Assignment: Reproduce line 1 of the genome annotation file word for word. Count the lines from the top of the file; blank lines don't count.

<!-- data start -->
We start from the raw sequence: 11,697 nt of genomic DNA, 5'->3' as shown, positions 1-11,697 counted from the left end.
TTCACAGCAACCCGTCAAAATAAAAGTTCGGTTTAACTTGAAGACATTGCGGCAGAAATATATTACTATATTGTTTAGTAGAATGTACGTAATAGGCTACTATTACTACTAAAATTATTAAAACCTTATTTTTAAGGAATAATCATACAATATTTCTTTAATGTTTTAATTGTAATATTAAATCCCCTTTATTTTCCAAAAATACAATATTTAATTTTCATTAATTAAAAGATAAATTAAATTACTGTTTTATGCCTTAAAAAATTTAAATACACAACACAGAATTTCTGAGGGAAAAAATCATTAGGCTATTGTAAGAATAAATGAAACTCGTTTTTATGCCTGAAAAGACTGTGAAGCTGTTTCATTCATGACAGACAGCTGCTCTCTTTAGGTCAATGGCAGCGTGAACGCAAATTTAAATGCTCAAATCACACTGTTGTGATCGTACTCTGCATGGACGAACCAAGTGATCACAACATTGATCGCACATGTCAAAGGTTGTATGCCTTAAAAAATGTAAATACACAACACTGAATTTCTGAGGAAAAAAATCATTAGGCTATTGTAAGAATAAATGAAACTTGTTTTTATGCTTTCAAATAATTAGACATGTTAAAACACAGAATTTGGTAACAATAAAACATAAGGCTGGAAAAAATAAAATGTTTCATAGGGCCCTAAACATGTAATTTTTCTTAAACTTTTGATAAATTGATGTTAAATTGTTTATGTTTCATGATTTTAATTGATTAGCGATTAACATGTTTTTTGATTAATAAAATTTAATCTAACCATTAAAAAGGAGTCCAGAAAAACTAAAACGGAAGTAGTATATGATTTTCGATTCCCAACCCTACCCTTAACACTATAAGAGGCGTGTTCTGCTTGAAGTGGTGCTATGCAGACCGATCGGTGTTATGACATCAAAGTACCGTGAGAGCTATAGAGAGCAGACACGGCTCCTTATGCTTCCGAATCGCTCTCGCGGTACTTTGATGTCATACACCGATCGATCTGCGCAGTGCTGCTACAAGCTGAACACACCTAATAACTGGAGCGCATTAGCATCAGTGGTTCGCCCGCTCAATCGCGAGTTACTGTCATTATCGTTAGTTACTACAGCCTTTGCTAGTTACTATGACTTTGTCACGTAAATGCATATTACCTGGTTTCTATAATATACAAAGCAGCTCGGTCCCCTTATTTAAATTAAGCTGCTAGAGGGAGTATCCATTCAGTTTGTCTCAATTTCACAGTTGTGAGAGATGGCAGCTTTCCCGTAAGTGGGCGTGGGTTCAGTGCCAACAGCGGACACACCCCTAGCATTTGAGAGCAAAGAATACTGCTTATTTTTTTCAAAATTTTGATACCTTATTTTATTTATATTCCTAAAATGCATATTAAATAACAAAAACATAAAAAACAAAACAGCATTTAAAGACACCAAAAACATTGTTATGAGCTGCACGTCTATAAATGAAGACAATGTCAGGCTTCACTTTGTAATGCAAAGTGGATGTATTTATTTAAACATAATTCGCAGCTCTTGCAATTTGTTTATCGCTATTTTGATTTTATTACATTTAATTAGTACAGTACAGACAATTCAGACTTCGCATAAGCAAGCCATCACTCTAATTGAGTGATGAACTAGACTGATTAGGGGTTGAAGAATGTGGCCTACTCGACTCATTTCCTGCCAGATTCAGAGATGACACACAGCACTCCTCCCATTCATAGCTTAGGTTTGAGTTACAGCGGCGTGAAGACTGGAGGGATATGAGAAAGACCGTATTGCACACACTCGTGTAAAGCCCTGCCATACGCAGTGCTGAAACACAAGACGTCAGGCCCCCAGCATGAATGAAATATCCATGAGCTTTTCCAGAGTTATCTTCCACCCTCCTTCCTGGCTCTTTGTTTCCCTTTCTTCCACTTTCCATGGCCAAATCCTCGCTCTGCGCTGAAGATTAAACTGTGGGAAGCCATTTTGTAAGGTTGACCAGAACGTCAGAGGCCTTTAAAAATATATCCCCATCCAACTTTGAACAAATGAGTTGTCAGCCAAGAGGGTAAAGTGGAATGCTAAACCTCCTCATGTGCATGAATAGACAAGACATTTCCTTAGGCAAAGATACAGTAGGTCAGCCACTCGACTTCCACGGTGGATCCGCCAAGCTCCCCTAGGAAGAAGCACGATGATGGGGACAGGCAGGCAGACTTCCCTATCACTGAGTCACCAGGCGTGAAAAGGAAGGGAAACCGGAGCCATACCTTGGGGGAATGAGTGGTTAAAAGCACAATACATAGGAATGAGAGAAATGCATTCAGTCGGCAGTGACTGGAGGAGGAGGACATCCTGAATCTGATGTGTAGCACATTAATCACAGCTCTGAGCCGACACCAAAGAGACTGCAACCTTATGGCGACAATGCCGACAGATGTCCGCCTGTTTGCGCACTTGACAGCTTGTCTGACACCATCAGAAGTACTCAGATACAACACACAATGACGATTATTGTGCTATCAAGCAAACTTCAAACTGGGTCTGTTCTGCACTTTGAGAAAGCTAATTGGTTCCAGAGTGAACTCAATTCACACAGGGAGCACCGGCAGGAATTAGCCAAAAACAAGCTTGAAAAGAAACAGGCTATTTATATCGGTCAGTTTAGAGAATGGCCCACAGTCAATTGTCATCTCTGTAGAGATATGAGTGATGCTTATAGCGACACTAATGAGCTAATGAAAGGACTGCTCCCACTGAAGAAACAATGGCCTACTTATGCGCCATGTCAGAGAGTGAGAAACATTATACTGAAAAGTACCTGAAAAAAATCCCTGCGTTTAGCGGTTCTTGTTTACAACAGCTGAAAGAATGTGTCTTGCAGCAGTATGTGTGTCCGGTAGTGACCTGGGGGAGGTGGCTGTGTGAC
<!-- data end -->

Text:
We start from the raw sequence: 11,697 nt of genomic DNA, 5'->3' as shown, positions 1-11,697 counted from the left end.